Thousands protest against new Hezbollah-backed PM in Lebanon
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Thousands protest against new Hezbollah-backed PM in Lebanon

Anti-corruption demonstrators close roads and highways, call for Hassan Diab to resign, as country faces its worst economic crisis in decades

Protesters chant slogans during ongoing protests against the Lebanese political class, in downtown Beirut, Lebanon, December 22, 2019. (AP Photo/Bilal Hussein)
Protesters chant slogans during ongoing protests against the Lebanese political class, in downtown Beirut, Lebanon, December 22, 2019. (AP Photo/Bilal Hussein)

Thousands of protesters demonstrated in central Beirut and elsewhere in Lebanon on Sunday against the country’s new prime minister, saying he should abandon the post because he is a member of the ruling elite.

After sunset, protesters closed several roads and highways in Beirut and other parts of the country to rally against the nomination of Hassan Diab, who was backed by the Hezbollah terror group and its allies and failed to win the backing of the main Sunni Muslim groups.

The protesters, many of whom came from northern Lebanon and the eastern Bekaa Valley, also gathered in Beirut’s central Martyrs Square, one of the key places of the protests, which have been underway for more than two months.

They later marched toward the parliament building guarded by scores of riot police. Unlike last week, when scuffles were reported between protesters and policemen outside the parliament, there was no violence on Sunday.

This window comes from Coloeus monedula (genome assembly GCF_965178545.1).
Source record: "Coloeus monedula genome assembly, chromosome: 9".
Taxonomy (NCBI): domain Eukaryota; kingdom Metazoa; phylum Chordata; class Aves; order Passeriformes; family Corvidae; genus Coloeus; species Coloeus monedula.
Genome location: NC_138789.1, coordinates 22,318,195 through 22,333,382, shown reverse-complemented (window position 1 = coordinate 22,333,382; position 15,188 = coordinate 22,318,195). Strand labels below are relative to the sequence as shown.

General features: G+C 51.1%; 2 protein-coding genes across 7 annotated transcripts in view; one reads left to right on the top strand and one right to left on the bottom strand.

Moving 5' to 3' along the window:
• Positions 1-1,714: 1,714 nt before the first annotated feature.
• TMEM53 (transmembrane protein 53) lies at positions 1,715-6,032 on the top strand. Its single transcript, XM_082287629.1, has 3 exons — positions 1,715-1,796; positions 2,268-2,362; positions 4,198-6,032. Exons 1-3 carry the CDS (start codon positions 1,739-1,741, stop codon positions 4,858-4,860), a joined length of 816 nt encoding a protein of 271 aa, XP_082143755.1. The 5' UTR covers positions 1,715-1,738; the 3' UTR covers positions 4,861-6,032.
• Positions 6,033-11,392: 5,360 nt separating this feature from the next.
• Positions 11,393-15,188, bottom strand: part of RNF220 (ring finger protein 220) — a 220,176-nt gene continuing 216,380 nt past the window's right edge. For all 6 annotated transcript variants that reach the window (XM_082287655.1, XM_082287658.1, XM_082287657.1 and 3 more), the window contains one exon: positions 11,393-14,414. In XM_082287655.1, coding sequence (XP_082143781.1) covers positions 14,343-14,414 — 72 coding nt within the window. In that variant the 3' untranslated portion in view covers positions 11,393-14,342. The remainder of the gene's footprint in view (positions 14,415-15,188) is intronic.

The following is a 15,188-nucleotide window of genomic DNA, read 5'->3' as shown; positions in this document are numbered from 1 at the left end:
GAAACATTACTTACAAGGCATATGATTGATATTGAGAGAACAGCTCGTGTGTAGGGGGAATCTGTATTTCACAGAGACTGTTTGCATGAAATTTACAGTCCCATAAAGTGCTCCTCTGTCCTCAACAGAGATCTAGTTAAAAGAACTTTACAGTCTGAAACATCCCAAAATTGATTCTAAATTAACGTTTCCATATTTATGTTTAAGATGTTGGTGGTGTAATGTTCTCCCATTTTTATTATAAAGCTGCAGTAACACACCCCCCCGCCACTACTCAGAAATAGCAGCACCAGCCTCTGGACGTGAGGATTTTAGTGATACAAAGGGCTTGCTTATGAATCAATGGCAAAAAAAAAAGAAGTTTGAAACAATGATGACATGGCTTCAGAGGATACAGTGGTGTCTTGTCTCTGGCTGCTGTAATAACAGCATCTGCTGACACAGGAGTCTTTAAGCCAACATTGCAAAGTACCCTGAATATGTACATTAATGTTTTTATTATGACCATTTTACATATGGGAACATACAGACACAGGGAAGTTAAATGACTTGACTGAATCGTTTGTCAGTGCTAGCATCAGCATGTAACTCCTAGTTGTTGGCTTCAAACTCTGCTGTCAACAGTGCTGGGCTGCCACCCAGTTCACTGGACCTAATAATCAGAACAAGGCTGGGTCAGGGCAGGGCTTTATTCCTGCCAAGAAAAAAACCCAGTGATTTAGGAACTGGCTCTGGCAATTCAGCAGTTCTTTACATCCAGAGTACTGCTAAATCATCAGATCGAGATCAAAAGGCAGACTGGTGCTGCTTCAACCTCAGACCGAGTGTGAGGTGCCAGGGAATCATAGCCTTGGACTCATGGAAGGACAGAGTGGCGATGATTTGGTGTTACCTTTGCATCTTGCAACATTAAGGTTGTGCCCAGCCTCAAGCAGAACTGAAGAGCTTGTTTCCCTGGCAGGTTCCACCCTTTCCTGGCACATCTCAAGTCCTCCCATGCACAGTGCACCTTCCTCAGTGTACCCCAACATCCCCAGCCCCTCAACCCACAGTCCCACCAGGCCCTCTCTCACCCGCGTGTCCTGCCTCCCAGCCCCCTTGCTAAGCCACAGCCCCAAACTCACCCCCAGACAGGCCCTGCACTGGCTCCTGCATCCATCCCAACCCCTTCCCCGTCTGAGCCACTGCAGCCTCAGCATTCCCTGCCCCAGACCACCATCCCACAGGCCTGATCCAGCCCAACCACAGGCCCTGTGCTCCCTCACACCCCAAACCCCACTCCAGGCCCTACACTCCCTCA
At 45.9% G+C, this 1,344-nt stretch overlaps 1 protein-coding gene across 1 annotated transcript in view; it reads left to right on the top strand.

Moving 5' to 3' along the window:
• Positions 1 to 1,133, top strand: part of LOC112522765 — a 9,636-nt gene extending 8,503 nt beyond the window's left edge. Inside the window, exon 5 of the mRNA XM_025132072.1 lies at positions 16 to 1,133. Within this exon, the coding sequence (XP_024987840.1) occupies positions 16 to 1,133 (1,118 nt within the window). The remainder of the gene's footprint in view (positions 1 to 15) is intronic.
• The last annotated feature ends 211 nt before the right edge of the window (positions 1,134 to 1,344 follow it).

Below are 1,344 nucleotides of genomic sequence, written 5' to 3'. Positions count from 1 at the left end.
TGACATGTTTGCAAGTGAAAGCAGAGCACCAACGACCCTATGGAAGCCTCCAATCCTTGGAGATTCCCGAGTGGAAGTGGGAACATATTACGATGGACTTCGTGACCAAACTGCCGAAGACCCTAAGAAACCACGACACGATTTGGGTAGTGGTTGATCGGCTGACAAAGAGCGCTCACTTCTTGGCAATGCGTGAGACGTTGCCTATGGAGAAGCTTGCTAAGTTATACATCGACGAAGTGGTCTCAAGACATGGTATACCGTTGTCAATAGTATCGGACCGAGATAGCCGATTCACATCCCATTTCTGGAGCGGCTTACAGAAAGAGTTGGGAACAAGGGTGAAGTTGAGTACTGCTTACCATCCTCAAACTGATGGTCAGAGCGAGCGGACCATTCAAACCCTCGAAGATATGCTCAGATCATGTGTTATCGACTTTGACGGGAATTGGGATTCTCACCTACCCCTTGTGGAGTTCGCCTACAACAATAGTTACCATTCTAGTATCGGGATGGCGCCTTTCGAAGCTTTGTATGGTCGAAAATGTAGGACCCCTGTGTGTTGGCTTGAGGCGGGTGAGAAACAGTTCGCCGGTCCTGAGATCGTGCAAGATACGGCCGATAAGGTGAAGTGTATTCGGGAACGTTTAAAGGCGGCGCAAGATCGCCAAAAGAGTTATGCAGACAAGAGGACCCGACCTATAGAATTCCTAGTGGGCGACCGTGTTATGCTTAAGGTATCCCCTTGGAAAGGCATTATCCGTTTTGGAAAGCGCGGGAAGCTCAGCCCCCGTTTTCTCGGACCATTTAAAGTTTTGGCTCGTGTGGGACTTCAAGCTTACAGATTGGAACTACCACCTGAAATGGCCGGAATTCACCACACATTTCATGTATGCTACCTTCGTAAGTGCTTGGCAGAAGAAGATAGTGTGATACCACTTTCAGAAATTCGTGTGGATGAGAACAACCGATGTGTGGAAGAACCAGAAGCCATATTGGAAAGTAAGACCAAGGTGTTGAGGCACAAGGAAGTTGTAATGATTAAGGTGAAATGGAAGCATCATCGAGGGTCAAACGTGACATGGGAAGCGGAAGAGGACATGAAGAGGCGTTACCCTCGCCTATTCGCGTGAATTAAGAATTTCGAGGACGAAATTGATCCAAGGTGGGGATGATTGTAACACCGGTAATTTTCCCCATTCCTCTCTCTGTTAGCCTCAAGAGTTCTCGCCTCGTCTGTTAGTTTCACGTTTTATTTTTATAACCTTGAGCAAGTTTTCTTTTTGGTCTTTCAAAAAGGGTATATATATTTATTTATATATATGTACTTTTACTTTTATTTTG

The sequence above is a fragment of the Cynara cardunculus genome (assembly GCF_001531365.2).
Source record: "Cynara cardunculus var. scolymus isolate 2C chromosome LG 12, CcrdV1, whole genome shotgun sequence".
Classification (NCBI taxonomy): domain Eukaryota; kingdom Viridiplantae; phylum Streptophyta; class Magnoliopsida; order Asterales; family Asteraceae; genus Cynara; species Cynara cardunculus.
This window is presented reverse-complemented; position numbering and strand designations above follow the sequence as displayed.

Protesters take pictures with their mobile phones of a defaced poster of newly-nominated Lebanese Prime Minister Hassan Diab and a list of what the protesters call the premier’s achievements when he was minister of higher education, in downtown Beirut, Lebanon, December 22, 2019. (AP Photo/Bilal Hussein)

Prime Minister-designate Diab, a university professor and former education minister, will have the task of steering Lebanon out of its worst economic and financial crisis in decades. He is also taking office against the backdrop of ongoing nationwide protests against the country’s ruling elite that the protesters blame for widespread corruption and mismanagement.

Former prime minister Saad Hariri, the head of the largest Sunni group in Lebanon, resigned on October 29, meeting a key demand of the protesters. According to Lebanon’s power-sharing system, the prime minister has to be a Sunni.

“We are not convinced by their choice,” protester Hanaa Saleh said about Diab’s nomination. “We don’t believe this movie.”

Diab has vowed that his government will not include politicians and will only consist of independents and experts.

Protesters chant slogans during ongoing protests against the Lebanese political class, in downtown Beirut, Lebanon, December 22, 2019. (AP Photo/Bilal Hussein)

In Washington, a State Department spokesperson said that US Undersecretary of State for Political Affairs David Hale had encouraged Lebanese leaders during his two-day visit last week “to put aside partisan interests and support formation of a government committed to and capable of undertaking meaningful, sustained reforms.”

Hale “reaffirmed America’s longstanding partnership and enduring commitment to a secure, stable, and prosperous Lebanon,” said Morgan Ortagus.

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